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The story is shown in a series of flashbacks after he gets a call in Mumbai from an old friend in Kerala who is in trouble.  Dulquer is Krishnan, a Hindu middle class kid and the name of the movie is the neighborhood he grew up in and the name of his gang.  We see his exposure to violence as a very young child, as he and his best friend Ganga see a local tough kill three men who challenge him.  Then another actor plays Dulquer as a young teen and we see that he has fallen in love with a Dalit girl.  The trouble is, so has Ganga.  Ganga and the whole gang are dalit, and the ringleader is Balan, Ganga’s older brother.  The actor who played Balan was incredible – newcomer Manikandan.

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Balan is played by newcomer Manikandan
We see Krish’s descent into violence as a teenager.  He gives a necklace to Anita, the dalit girl, and another reviewer pointed out that it was an echo of Michael Corleone in Godfather.  I recognized a Nayakan poster in one scene, but evidently there are more references and posters to other Indian gangster films in flashbacks.

Krish is jailed after he saves Ganga from being arrested by slashing a cop with a knife/machete in an impulsive act, ending up killing the cop.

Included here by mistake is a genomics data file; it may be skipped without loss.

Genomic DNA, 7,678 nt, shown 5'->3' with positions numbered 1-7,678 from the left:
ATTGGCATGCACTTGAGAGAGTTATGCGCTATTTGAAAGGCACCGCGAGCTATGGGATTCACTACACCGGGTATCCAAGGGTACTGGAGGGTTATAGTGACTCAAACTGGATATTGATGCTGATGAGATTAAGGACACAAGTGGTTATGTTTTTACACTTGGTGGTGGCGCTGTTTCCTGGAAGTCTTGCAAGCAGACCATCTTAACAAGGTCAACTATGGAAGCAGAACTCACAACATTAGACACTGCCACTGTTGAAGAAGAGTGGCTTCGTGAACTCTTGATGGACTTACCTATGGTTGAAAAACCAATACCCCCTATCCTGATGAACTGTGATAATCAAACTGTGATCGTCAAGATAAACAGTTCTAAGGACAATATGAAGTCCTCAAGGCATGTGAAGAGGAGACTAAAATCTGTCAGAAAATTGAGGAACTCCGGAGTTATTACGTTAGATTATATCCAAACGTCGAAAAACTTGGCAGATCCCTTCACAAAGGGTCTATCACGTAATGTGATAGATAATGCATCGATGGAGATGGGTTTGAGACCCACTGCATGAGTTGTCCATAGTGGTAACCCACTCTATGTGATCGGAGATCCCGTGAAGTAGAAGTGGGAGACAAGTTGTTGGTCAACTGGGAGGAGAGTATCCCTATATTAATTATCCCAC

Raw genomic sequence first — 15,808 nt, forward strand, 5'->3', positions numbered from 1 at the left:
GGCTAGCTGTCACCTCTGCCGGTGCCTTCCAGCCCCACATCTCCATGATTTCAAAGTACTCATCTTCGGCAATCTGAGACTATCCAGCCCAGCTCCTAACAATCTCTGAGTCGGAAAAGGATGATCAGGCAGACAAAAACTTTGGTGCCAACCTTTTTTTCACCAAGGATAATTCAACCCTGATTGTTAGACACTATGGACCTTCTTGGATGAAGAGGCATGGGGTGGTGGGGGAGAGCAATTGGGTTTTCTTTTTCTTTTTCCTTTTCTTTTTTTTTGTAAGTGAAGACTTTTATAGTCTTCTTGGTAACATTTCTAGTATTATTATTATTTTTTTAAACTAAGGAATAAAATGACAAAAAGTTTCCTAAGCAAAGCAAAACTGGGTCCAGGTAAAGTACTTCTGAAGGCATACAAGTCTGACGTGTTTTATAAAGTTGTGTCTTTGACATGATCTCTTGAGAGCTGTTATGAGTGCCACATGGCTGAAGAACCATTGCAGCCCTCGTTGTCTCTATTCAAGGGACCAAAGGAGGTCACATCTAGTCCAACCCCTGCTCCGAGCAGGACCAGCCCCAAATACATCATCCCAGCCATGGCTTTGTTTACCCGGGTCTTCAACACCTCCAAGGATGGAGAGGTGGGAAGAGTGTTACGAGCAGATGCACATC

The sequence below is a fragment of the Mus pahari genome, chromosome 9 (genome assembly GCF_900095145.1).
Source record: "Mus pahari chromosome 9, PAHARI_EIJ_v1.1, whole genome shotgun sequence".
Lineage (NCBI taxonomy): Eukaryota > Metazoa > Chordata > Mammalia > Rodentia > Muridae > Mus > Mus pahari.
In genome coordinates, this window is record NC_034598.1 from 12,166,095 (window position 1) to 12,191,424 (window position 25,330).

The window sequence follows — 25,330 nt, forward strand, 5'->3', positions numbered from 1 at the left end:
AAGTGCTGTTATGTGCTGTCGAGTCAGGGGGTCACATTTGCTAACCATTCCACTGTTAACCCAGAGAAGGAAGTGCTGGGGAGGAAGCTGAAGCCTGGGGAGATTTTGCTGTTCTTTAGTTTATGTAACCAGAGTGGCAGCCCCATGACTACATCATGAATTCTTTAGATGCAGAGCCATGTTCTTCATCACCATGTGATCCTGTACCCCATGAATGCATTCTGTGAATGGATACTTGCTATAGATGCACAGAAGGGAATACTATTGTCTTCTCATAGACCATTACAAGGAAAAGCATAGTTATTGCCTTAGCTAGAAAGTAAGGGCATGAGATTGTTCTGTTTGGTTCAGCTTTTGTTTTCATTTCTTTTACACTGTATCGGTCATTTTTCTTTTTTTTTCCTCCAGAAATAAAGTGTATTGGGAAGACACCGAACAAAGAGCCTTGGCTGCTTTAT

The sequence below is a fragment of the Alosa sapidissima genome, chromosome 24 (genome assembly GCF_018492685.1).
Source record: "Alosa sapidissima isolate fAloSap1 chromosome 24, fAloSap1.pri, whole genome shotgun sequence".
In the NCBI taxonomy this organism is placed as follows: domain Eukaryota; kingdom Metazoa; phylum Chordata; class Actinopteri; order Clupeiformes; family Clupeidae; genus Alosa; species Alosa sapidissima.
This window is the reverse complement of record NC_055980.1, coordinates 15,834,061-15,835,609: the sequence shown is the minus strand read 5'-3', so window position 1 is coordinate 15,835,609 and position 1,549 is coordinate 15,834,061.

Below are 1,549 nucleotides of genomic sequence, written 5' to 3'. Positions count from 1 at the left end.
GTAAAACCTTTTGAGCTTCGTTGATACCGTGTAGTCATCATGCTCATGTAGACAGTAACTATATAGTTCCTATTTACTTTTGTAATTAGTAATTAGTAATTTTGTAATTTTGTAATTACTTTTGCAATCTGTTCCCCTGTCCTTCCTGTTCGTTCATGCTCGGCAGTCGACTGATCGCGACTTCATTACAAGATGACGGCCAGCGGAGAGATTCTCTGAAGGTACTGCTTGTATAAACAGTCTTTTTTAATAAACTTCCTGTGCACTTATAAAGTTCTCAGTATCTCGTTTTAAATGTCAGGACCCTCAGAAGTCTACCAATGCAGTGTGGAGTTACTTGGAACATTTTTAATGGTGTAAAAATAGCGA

When he gets out of jail, it’s young Dulquer acting the part.  We keep flashing back and forth in the narrative, and we can see present day Dulquer/Krish is injured with a bound torso, trying to keep conscious while riding a bus.

Balan, Ganga and the gang introduce Krish to their current operation — mostly transporting illegal hooch and bootlegging.  They also are hired to run off some poor families who are refusing to sell to a real estate developer.

Balan’s grandfather confronts Balan with his shame that his relative could do this to their relatives and people, and then the grandfather dies of the shock and shame.  This changes Balan and he wants to get out of the business as does Krish.  But they know too much, and a new rival in the organization won’t let things stand.  Balan is killed and Ganga blames Krish for it.

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Ganga, Krish and the gang go after Johnny, the rival and then lay low after the altercation.  Ganga tells Krish that he knows that Krish and Anita love each other but their families will never allow them to marry as it would be intercaste.  He says that he will marry Anita and try to make her happy.  Krish then goes to Mumbai.  The mystery through much of the film is how if Ganga was his romantic rival and “stole” his girl, why would he leave everything to help him and look for him all these years later?